Separation Techniques

Only available on StudyMode
  • Download(s) : 262
  • Published : February 15, 2013
Open Document
Text Preview
Main Separation Techniques
A mixture is usually an impure substance and it is necessary to separate mixtures in order to obtain its pure components. The components of a mixture are not chemically combined. Therefore, they can be separated by physical methods; the components of a mixture will still contain their properties. Methods used to separate mixtures depend on the physical differences between the components of the mixture. The main separation techniques include: Filtration

A method which is used to separate a suspension, a type of mixture produced when a solute does not dissolve in a solvent. The mixture is poured into a filter funnel containing filter paper. The paper possesses small pores which allow the solvent to pass through but does not allow the solute to pass through. The solid left in the filter paper is known as residue and the liquid which passes through is called the filtrate. Paper Chromatography

Paper chromatography is a special method used to separate inks and other pigments. The separation occurs due to different dyes travelling at different speeds up the filter paper. The speed is determined by the dyes ability to dissolve in the solvent. The faster it dissolves in the solvent, the faster and further it moves on the filter paper. Main Separation Techniques

Simple Distillation
This technique is used to obtain or separate a pure solvent from a solution. Simple distillation separates a solid or liquid solution of substances with widely different boiling points. The method is based on the fact that the solvent vaporizes at a lower temperature than the solute. The solid which remains the distillation flask is known at the residue and the distilled solvent is known as the distillate.

Solvent Extraction
A method used to separate mixtures, where one component dissolves in a solvent and another does not. These components are usually of different chemical types and solubility.

Main Separation Techniques

Sublimation
Sublimation is used to separate solid mixtures which contain one substance that is able to sublime and other which is not. Sublimation is the ability of a solid to change directly into a gas.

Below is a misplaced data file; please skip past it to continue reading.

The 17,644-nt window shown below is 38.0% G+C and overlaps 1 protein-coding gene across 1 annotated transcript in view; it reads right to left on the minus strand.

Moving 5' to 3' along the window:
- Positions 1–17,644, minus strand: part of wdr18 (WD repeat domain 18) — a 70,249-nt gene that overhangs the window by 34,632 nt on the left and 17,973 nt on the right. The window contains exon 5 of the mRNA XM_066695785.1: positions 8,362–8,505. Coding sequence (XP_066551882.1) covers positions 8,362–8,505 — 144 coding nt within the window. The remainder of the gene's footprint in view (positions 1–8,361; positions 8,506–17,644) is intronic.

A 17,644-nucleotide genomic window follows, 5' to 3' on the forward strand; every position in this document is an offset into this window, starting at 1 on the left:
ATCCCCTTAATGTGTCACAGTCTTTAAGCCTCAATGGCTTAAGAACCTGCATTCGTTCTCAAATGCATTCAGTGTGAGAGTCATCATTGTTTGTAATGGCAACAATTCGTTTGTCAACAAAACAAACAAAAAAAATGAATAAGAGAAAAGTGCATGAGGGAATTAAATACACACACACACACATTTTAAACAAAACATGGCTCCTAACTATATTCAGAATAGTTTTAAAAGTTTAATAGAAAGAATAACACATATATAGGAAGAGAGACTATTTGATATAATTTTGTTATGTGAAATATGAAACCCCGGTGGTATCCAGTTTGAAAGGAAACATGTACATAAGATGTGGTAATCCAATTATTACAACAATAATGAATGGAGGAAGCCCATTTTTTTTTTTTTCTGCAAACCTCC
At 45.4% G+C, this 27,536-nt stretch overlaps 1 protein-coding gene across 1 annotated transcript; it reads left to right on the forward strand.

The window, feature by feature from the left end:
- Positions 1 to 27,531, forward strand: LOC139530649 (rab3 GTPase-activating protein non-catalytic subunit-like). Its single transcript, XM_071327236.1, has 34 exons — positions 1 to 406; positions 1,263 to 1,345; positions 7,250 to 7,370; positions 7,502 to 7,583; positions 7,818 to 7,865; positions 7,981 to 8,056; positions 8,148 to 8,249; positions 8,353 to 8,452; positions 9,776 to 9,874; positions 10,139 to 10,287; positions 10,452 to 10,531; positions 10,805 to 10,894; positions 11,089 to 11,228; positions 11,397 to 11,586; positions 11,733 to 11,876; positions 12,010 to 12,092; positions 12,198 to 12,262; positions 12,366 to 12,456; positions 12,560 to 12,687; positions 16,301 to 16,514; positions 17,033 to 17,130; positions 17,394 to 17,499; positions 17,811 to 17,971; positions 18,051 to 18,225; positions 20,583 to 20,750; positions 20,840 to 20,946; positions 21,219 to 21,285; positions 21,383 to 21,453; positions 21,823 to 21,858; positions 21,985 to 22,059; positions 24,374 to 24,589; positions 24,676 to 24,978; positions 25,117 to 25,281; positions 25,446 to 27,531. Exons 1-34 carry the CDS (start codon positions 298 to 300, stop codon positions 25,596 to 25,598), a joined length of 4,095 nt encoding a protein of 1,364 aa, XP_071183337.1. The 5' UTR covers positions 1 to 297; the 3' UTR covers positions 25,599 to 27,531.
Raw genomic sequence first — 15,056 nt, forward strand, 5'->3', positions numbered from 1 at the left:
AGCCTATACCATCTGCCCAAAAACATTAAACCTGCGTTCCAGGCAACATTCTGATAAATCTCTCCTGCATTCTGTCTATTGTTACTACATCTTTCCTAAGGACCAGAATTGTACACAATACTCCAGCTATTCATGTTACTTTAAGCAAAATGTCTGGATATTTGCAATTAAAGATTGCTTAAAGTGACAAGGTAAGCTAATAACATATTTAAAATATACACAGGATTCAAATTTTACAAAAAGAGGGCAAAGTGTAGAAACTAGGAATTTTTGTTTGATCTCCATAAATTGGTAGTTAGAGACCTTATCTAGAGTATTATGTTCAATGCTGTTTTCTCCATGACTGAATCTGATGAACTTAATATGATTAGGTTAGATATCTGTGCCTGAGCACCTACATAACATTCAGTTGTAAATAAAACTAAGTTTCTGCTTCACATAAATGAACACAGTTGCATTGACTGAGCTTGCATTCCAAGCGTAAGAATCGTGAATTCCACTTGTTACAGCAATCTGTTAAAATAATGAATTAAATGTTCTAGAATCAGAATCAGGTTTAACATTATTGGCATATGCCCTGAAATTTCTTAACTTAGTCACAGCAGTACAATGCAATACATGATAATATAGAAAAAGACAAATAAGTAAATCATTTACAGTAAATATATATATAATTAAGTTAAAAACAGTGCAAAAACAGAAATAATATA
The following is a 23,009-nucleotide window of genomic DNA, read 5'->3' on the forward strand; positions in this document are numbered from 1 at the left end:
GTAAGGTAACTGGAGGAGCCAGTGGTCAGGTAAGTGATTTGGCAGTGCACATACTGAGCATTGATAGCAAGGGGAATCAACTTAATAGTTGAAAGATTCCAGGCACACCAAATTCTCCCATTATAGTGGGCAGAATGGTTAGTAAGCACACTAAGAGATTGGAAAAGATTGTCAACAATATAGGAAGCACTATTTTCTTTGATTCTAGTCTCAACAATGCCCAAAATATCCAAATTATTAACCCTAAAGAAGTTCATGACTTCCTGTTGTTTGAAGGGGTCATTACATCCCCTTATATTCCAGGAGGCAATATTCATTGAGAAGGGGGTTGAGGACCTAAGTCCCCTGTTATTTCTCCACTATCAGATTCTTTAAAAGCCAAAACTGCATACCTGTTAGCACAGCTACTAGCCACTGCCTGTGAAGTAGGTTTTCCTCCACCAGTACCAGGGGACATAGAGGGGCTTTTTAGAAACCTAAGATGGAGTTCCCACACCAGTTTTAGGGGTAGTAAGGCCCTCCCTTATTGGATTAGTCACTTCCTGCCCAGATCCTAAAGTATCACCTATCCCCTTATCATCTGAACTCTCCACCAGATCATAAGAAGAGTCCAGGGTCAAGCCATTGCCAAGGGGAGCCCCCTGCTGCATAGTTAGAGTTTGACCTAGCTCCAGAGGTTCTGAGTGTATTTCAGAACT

Fractional Distillation
Fractional distillation is used to separate miscible liquids with components of the liquid mixture having similar boiling points. The component with a higher boiling point would condense on the fractionating column and return to the solution. However, the component with the lower boiling point would pass through the column and be collected in the flask.

Main Separation Techniques

Separating Funnel
This equipment is used to separate immiscible liquids. The method is based on the fact that the liquids will not mix but will instead form two distinct layers. The less dense liquid will be on top and the more dense liquid on top.

Evaporation and Crystallization
This method is used to separate a solution of solid and liquid. The mixture is heated using an evaporating dish and the liquid will eventually boil off. The solution will then become extremely concentrated and eventually supersaturated, which will form crystals. If the solution is cooled, crystallization takes place; the crystals are then washed and dried.

Main Separation Techniques
Decantation
This method can be used to separate suspensions. A mixture if left undisturbed until all the solid particles are settled. The liquid layer is later carefully poured or decanted off, leaving the solid residue behind.

Centrifugation
When the mixture takes too long to settle, the process is able to be sped up by centrifugation. This process allows the mixture to be rotated at a high speed and the centrifugal forces cause the particles to settle out.
The Extraction of Sucrose
From Sugar Cane
What is sugar cane?
Sugar cane is a seasonal, tall and usually strong plant, which is...
tracking img